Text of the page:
Hey AK, good post.
>- The question is - do you need to?
This very much depends on the parasite
that you are dealing with. From every thing that I have seen, the cold virus is mechanically very fragile and easy to break. Obviously, even the cheapest simplest zapper will have an effect if used at the right time. This means that when this particular virus is concerned, any frequency will do. The same is probably true of several rigid wall organisms including several viri and bacteria species.
Beyond this, there are many parasites
that may have far less rigid cell walls or membranes and these are definitely harder to kill. Candida and other yeast are far less rigid and therefore require more accurate frequencies and longer times to be structurally injured or broken.
There is also another problem that needs to be considered when zapping to kill viri, etc. This problem is the question of what percentage of any parasite
that is not protected at the time of zapping.
For some parasites
such as Giardia, Flukes, tapeworms, etc, there is not an intracellular mode so that they are always succeptible to zapping which makes them easier to eliminate. Candida, fungi, and many bacteria have protected modes of existance called spores. These spores appear to be resistant to zapping for some reason. This is why zapping at a later time is often important.
Other parasitic organisms such as cold and flu viri, these invade cells and are reproduced intracellularly so that they can not be killed during this time. This is probably why it is so important in colds and flu to zap at the very earliest symptoms. These symptoms first appear when the new viral particles are released from their host cells along with a lot of toxins and waste products. At this point the body can sense them and start to mobilize antibodies, etc. The problem is that most of these viri will invade new cells before the body can react, unless you zap right away killing most of the viri. If you start zapping after most of the viri have invaded cells, it does not help much.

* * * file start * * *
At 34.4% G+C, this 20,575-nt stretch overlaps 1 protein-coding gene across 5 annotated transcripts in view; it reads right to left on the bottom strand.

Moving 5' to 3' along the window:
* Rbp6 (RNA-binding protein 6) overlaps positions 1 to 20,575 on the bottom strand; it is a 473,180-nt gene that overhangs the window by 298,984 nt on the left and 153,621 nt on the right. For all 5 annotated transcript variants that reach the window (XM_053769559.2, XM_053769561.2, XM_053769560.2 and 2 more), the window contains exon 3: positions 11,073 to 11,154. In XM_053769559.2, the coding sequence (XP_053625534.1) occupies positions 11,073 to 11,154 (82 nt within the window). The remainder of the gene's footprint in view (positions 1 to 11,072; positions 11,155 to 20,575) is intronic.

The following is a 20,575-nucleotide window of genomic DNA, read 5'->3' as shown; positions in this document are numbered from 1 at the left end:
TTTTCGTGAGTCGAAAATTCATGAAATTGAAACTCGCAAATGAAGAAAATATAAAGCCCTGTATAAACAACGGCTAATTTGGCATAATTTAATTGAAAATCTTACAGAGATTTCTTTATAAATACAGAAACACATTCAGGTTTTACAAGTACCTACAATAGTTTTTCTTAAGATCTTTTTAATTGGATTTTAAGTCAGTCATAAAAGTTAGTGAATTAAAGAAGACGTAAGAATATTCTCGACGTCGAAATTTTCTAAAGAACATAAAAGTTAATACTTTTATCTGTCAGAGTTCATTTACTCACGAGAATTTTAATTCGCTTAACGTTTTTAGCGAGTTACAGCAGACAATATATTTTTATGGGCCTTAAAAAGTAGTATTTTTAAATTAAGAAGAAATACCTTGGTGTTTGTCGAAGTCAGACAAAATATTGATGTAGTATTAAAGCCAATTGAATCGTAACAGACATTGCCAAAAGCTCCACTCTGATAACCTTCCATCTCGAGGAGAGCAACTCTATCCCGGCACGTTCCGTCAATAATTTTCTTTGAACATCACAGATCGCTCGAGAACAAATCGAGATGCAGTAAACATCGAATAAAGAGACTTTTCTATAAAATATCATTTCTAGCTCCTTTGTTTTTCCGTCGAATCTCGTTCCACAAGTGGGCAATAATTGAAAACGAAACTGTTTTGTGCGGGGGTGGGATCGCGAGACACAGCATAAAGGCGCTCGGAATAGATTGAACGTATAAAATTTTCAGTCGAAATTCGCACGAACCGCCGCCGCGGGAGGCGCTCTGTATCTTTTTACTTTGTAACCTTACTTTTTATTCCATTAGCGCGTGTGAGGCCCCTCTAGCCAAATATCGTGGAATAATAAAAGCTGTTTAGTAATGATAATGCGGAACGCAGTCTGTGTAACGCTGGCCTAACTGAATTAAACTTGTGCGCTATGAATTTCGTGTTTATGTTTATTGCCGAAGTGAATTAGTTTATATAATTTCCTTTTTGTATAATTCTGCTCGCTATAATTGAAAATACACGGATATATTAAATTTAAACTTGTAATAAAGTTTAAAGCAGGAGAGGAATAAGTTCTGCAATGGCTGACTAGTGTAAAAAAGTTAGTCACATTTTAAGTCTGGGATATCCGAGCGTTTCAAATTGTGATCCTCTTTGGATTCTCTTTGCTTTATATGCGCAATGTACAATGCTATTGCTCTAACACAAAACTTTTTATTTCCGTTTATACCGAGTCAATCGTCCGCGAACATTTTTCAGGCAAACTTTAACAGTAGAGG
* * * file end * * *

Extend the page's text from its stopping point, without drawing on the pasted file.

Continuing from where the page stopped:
Even worse to eliminate are two other types of viri. One type has the ability to remain dormant inside of some cells for long periods of time. The other type appears to be release constantly over time rather than in a sudden burst as most viri are.
For the viri with long term dormancy such as Herpes, it is again necessary to zap these at the time when they do break out. For the ones with constant sustained release, it is necessary to zap numerous times a day, the more frequently the better.
There are other parasites
such as Plasmodium species which cause Malaria that break out synchronously in large volumes. These should be able to be effectively zapped when outbreaks occur which is made very apparant by symptoms such as sudden chills.
Back to the original topic: for each and every parasite, there are usually several specific frequencies that will produce better results than the standard 30 kHz frequency does. Programming these specific frequencies into a zapper will produce better results in elimination the parasites that these frequencies affect.